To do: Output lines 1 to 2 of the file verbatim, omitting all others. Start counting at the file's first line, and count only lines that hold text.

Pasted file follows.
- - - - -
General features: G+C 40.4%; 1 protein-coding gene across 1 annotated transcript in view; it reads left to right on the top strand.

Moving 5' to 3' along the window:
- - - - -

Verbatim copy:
General features: G+C 40.4%; 1 protein-coding gene across 1 annotated transcript in view; it reads left to right on the top strand.

Moving 5' to 3' along the window: